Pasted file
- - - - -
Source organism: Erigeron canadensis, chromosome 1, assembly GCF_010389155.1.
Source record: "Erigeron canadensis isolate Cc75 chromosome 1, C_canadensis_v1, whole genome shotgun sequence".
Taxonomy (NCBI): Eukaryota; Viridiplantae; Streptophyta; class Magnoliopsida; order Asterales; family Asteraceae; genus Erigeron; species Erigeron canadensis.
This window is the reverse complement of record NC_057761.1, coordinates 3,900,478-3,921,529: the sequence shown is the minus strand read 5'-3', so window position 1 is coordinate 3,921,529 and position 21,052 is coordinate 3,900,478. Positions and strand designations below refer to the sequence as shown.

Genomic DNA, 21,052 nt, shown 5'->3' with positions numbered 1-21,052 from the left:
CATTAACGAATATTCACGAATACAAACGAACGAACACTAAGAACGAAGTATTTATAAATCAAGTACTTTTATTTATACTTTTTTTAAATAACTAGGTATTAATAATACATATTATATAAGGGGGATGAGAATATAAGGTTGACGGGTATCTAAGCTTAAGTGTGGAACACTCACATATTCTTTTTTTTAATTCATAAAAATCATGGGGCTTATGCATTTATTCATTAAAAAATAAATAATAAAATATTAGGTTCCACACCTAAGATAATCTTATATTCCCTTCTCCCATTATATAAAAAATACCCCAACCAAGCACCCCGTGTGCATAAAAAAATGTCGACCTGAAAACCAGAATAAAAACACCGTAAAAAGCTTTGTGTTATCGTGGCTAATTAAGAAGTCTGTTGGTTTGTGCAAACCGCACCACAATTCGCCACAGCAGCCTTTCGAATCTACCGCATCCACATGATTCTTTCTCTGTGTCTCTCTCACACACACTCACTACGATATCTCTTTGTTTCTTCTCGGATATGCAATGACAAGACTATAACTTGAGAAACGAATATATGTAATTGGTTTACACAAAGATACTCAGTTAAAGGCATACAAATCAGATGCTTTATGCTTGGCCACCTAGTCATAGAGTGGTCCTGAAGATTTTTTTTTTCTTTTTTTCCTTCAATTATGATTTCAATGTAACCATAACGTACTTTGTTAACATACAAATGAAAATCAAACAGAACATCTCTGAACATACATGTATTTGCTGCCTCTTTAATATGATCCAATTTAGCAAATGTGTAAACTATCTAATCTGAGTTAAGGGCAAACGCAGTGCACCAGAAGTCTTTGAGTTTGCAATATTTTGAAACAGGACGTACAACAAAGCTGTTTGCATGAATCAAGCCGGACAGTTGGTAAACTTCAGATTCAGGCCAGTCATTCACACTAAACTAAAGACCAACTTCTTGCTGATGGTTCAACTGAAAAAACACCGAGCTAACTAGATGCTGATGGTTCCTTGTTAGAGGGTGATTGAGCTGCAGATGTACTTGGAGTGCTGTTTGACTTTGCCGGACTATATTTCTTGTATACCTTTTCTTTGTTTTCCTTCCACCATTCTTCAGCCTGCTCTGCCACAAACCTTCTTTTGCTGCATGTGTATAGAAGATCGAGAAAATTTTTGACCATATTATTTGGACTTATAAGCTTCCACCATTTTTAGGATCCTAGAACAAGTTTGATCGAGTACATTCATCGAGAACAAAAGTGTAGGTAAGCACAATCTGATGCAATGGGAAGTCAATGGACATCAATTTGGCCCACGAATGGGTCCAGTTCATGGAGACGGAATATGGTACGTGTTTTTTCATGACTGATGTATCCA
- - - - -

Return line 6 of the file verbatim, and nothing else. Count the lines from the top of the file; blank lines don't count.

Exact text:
CATTAACGAATATTCACGAATACAAACGAACGAACACTAAGAACGAAGTATTTATAAATCAAGTACTTTTATTTATACTTTTTTTAAATAACTAGGTATTAATAATACATATTATATAAGGGGGATGAGAATATAAGGTTGACGGGTATCTAAGCTTAAGTGTGGAACACTCACATATTCTTTTTTTTAATTCATAAAAATCATGGGGCTTATGCATTTATTCATTAAAAAATAAATAATAAAATATTAGGTTCCACACCTAAGATAATCTTATATTCCCTTCTCCCATTATATAAAAAATACCCCAACCAAGCACCCCGTGTGCATAAAAAAATGTCGACCTGAAAACCAGAATAAAAACACCGTAAAAAGCTTTGTGTTATCGTGGCTAATTAAGAAGTCTGTTGGTTTGTGCAAACCGCACCACAATTCGCCACAGCAGCCTTTCGAATCTACCGCATCCACATGATTCTTTCTCTGTGTCTCTCTCACACACACTCACTACGATATCTCTTTGTTTCTTCTCGGATATGCAATGACAAGACTATAACTTGAGAAACGAATATATGTAATTGGTTTACACAAAGATACTCAGTTAAAGGCATACAAATCAGATGCTTTATGCTTGGCCACCTAGTCATAGAGTGGTCCTGAAGATTTTTTTTTTCTTTTTTTCCTTCAATTATGATTTCAATGTAACCATAACGTACTTTGTTAACATACAAATGAAAATCAAACAGAACATCTCTGAACATACATGTATTTGCTGCCTCTTTAATATGATCCAATTTAGCAAATGTGTAAACTATCTAATCTGAGTTAAGGGCAAACGCAGTGCACCAGAAGTCTTTGAGTTTGCAATATTTTGAAACAGGACGTACAACAAAGCTGTTTGCATGAATCAAGCCGGACAGTTGGTAAACTTCAGATTCAGGCCAGTCATTCACACTAAACTAAAGACCAACTTCTTGCTGATGGTTCAACTGAAAAAACACCGAGCTAACTAGATGCTGATGGTTCCTTGTTAGAGGGTGATTGAGCTGCAGATGTACTTGGAGTGCTGTTTGACTTTGCCGGACTATATTTCTTGTATACCTTTTCTTTGTTTTCCTTCCACCATTCTTCAGCCTGCTCTGCCACAAACCTTCTTTTGCTGCATGTGTATAGAAGATCGAGAAAATTTTTGACCATATTATTTGGACTTATAAGCTTCCACCATTTTTAGGATCCTAGAACAAGTTTGATCGAGTACATTCATCGAGAACAAAAGTGTAGGTAAGCACAATCTGATGCAATGGGAAGTCAATGGACATCAATTTGGCCCACGAATGGGTCCAGTTCATGGAGACGGAATATGGTACGTGTTTTTTCATGACTGATGTATCCA